Picks and Pans Review: The Little Mermaid
As a character, the Little Mermaid probably doesn't have quite the cartoon charisma to rank up there with the greatest Disney animated stars—Bambi, Pinocchio, Peter Pan or Snow White. None of those Disney deities, however, has been surrounded by a supporting cast any livelier, funnier or, certainly, bubblier.
This deep-down happy undersea adventure, taken from a Hans Christian Andersen story (very loosely interpreted by writer-directors John Musker and Ron Clements), is about a young mermaid princess, Ariel, who longs to escape her father's undersea kingdom and find out what life is like among the humans. (Stay down there, kid; it's all surface up here.)
Her father assigns a crab to keep tabs on her—Jiminy Cricket, anyone?—but, of course, Ariel strays far enough to get a glimpse of a handsome young human and falls head over fins in love.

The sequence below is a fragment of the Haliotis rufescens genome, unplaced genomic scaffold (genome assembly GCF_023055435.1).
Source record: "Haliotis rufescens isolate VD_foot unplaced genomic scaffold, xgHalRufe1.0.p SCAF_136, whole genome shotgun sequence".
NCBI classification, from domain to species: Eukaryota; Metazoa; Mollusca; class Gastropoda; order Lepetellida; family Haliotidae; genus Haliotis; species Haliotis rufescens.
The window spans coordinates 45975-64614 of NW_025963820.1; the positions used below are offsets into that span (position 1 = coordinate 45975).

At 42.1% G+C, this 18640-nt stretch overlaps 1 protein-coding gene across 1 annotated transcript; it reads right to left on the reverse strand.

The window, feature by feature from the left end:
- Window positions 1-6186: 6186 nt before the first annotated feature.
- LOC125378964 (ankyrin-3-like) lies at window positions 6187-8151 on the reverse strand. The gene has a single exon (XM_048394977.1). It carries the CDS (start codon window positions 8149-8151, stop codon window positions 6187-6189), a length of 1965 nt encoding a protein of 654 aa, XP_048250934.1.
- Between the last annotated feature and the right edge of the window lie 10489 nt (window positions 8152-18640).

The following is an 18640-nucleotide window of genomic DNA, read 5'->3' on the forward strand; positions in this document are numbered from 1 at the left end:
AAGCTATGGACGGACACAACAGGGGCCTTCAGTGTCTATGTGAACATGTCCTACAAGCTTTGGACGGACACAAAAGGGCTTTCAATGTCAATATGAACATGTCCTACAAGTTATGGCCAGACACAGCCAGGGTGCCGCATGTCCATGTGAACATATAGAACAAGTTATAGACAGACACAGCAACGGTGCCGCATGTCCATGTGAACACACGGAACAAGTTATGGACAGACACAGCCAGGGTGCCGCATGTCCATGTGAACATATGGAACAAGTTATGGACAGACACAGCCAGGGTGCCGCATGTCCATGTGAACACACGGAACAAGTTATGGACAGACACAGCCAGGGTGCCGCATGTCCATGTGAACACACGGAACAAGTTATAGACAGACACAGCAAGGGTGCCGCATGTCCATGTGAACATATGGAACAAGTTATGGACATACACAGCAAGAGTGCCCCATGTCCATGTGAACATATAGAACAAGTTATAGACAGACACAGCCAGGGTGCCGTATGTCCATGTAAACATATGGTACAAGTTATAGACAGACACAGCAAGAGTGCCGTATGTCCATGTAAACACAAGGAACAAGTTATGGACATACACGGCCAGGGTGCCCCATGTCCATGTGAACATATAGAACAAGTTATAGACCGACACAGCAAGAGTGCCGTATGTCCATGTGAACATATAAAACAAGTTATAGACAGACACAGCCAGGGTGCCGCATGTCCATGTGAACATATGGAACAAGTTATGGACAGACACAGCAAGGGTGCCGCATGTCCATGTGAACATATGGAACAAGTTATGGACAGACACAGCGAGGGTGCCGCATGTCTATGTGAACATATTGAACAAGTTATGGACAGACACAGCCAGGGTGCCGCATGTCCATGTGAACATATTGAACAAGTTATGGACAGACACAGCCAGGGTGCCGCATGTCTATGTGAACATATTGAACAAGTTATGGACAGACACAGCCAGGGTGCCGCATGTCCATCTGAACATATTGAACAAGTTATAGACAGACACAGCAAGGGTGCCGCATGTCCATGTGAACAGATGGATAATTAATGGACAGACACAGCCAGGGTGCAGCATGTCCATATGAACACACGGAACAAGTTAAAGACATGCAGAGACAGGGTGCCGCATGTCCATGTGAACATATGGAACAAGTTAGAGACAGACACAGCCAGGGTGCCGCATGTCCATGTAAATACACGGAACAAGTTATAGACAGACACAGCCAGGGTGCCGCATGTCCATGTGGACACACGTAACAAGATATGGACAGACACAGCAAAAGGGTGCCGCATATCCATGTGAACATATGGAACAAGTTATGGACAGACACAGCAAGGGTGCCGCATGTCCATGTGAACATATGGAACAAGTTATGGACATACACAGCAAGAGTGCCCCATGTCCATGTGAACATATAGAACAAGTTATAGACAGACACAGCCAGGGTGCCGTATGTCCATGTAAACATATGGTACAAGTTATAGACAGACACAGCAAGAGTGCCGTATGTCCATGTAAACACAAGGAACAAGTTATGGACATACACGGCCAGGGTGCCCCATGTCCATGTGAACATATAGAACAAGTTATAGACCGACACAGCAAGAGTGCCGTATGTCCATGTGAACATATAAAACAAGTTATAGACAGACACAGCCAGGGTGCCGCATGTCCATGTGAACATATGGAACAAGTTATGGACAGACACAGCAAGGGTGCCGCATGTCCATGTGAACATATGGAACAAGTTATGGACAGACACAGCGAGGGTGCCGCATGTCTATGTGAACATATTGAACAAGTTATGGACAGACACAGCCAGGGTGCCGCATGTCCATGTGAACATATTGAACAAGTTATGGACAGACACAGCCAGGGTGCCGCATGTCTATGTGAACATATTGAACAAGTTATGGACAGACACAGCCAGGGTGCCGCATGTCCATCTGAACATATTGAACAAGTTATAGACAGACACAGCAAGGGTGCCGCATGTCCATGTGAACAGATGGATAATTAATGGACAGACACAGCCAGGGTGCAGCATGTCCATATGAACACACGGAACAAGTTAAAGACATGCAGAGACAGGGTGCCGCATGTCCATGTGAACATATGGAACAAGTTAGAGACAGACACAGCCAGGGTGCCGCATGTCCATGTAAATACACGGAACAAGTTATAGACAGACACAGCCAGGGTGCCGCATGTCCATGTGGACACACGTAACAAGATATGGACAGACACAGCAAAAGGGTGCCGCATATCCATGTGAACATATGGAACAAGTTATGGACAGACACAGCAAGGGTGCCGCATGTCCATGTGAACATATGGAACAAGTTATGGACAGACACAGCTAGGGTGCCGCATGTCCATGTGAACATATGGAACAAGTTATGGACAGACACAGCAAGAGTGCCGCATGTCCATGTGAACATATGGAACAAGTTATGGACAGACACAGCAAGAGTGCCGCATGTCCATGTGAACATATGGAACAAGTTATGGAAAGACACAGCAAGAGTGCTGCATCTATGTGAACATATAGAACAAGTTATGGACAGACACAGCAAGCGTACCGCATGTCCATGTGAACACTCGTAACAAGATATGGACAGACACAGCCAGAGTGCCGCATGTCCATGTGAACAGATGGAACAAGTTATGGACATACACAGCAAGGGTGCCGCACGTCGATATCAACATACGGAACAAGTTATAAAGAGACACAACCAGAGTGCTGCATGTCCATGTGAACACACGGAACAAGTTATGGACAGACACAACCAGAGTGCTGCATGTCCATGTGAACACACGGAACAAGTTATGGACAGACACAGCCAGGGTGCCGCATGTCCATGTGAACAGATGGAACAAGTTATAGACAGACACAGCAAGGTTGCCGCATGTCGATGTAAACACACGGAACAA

Adding a lot of fun to these events is the music of Howard Ashman and Alan Menken and the delightful animated choreography that goes with it. "Under the Sea," a reggae-flavored tune sung by Samuel E. Wright, as Sebastian the crab, is stop-the-show caliber: "Darling, it's better/ Down where it's wetter" its theme says, and the tune even has a touch of un-Disneylike cynicism—"The seaweed's always greener in somebody else's lake."
If there were an Oscar for cartoon voices, Wright, the veteran actor who played Dizzy Gillespie in Bird, would deserve it. But Buddy Hackett, as a know-it-all seagull who is Ariel's pal, Pat Carroll, as the sea witch Ursula, and Jodi Benson, a longtime Broadway performer, as Ariel, enliven their characters too.
The only things to question are the predictable scary scenes, which might bother sensitive young children, and the predictable sentimentality, which might bother curmudgeonly old reviewers. It's hard not to leave this movie with a glowing feeling, though. As Sebastian says in a vulnerable moment, "What a soft shell I'm turning out to be." (G)
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